When I first heard that President Bush was talking about health at the corporate headquarters of Wendy's last week, I was proud of him. I figured he had joined medical experts, his wife who has spoken about heart disease in women, and former junk food junkie Bill Clinton, who is heading a campaign against childhood obesity and for healthier fast foods. I assumed that the president was telling the corporate heads of Wendy's that he was sure they could still make a huge profit while providing healthier meals. I loved that he was standing up to a big corporation in favor of America becoming a healthier nation.
But I was wrong. It wasn't for this noble reason that he was speaking at the nation's third largest hamburger and fries company. He was talking about health and his health care plan.
The White House claims that the president was attracted to Wendy's because its health care plan is similar to the one he likes. Wendy's offers employees "health savings accounts," and that's what Mr. Bush is pushing in his plan. He's suggesting that Americans be able to put money in special tax-free savings accounts, and use that money for health care in addition to catastrophic health insurance. The idea is that these accounts will make people more aware of the money they are spending on medical needs and will, therefore, drive down the costs as the worker looks for the best bargain in medical care.
But nobody has explained how someone who is just getting by on a paycheck is going to be able to afford to put away extra money in a health savings account. So critics believe that the main result of such a plan will be for those who aren't well off financially to forego necessary medical treatment. Meanwhile, the rich will be able to have tax-free savings accounts.
I'm not so sure if President Bush's choice of Wendy's as the site of his speech was really because of Wendy's health plan. Surely there are other companies that have similar plans but don't sell food that's helping America to become the nation of obesity.
So, why Wendy's? President Bush is not a fast food addict like President Clinton was. He's in great shape, and obviously cares a great deal about his own health. So the choice couldn't have been because he's a big fan of their food. Was it a "wink and a nod" location? Was he saying, "I have to say that I'm concerned about health care for the middle class and the poor, but what I really care about are big corporations like Wendy's?"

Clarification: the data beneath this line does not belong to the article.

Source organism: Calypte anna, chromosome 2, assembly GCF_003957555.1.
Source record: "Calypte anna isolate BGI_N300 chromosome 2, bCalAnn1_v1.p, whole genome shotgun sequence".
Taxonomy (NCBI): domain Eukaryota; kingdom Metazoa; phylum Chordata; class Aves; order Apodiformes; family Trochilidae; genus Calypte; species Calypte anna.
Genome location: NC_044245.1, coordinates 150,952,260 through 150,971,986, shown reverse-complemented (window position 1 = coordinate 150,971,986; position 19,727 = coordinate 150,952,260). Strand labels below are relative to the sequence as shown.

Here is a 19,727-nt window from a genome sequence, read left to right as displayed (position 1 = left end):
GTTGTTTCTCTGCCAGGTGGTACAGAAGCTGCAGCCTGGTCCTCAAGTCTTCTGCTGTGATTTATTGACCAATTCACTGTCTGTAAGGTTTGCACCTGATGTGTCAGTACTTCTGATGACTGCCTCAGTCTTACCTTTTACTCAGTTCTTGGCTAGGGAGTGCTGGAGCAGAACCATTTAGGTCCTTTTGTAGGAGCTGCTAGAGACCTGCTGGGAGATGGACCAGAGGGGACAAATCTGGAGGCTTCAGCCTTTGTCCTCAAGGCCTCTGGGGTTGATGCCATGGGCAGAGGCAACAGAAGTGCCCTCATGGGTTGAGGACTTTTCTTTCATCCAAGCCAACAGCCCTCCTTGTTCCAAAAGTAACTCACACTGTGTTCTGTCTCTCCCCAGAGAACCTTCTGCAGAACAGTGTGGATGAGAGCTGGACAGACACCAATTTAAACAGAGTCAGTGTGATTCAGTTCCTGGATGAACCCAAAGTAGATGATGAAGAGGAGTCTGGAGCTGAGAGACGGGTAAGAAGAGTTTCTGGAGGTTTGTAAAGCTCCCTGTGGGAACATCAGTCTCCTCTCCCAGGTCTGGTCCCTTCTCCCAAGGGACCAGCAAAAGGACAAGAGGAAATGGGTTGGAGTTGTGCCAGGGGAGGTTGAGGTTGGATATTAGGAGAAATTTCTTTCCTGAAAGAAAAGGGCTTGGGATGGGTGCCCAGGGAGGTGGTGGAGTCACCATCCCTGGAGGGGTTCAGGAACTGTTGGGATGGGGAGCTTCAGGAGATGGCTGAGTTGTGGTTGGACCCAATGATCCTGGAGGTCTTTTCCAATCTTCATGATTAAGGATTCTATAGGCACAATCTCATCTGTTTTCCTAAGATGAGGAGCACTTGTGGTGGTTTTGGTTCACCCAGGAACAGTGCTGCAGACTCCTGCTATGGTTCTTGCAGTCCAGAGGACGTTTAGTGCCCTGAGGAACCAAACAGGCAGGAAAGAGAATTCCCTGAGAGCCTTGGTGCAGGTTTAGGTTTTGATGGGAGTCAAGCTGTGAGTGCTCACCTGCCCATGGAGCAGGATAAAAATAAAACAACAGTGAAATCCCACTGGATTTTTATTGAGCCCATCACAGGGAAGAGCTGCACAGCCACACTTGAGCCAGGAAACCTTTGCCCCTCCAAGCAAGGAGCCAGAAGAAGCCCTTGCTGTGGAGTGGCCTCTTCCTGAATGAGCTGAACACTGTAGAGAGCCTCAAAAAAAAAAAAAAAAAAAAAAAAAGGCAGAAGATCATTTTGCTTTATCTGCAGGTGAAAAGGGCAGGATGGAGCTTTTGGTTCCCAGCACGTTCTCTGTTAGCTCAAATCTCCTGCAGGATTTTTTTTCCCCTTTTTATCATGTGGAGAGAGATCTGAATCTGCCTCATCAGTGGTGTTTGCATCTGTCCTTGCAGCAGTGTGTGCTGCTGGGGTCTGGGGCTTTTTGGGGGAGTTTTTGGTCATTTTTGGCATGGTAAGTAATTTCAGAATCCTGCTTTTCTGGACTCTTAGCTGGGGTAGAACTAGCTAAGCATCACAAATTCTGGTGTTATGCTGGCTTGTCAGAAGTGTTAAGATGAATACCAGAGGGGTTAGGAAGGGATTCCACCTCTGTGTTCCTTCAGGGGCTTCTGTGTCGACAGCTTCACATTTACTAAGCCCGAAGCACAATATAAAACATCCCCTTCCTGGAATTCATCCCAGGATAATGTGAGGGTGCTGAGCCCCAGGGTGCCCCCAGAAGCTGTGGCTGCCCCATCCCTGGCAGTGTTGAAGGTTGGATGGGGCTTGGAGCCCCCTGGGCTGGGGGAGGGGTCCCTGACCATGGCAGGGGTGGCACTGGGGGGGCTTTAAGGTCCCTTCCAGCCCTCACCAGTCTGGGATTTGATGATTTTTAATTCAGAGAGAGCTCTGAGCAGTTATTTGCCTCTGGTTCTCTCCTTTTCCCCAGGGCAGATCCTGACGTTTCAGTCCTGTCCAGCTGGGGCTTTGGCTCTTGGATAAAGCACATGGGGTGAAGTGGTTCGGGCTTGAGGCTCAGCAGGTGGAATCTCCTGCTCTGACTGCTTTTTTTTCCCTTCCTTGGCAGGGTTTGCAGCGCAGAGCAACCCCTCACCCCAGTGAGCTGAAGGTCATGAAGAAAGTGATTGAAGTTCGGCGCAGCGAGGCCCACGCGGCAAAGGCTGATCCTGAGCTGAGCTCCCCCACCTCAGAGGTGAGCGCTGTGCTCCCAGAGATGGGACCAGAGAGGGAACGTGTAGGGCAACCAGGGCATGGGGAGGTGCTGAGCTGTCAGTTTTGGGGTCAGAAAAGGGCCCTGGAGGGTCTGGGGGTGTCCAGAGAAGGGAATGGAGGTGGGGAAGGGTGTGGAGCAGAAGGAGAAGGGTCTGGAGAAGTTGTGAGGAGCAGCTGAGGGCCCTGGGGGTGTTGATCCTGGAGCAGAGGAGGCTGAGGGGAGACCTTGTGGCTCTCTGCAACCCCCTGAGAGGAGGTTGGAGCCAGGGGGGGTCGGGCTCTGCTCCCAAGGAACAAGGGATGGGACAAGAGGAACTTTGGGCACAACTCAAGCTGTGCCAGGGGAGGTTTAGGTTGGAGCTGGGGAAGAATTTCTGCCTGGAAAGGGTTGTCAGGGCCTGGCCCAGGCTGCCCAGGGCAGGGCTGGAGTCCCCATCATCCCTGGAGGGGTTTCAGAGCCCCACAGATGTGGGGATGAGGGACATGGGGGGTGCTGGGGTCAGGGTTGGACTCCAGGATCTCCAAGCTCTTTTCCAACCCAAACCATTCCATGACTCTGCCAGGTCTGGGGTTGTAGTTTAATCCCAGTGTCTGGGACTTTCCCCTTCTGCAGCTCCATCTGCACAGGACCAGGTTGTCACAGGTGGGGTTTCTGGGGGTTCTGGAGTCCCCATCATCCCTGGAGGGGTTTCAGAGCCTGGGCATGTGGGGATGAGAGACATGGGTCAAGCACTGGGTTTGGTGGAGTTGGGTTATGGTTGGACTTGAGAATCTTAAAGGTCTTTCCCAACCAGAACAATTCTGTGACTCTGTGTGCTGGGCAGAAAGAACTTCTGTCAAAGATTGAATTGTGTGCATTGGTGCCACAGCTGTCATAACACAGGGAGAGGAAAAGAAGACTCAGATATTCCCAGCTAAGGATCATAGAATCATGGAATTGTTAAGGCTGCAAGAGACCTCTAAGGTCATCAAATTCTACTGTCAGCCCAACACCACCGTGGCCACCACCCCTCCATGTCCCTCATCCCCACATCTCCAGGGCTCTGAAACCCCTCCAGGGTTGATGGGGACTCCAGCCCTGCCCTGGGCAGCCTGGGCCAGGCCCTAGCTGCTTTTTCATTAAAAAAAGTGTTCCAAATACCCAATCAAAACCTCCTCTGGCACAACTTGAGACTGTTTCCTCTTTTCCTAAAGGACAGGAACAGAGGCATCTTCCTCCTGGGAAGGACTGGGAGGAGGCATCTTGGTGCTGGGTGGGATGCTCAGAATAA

Or was it part of this administration's anti-science bias? Maybe it was his way of saying, "All of this talk about unhealthy food leading to unhealthy lives is bunk. America has been living on junk food for years, and look how much healthier we are than all those starving countries in Africa." It would be like him standing on a melting glacier saying, "What global warming?" Or maybe like him saying, "schools should teach both evolution and intelligent design" at the monkey cage at the zoo.
Or maybe it's part of his personal responsibility thing. "If you think fast food is bad for you, nobody's making you eat it. I gave up liquor, and so can you. So, stop blaming the wonderful companies who make this stuff."
Another possible reason for choosing Wendy's headquarters is that they're in Ohio, a pivotal electoral state. A recent state poll showed that only 38 percent of Ohio voters approve of the president's performance. Maybe he felt if he gave a speech there, he'd get a few more Ohio voters to like him.
Or maybe I'm digging too deep looking for the president's motives. He usually does things just because he feels like it and because he's the president who, apparently, can do whatever he wants. Maybe he just always wanted to visit Dublin, Ohio.
Or maybe it was just a bad decision. The administration has had its share of those. Maybe it was like nominating, then un-nominating, Harriet Miers for the Supreme Court. Maybe it was like, "Way to go, Brownie." Maybe it was like "Mission Accomplished" on the USS Abraham Lincoln. At least he didn't give a gun safety speech in front of Dick Cheney's house.
Lloyd Garver writes a weekly column for SportsLine.com. He has written for many television shows, ranging from "Sesame Street" to "Family Ties" to "Frasier." He has also read many books, some of them in hardcover.
By Lloyd Garver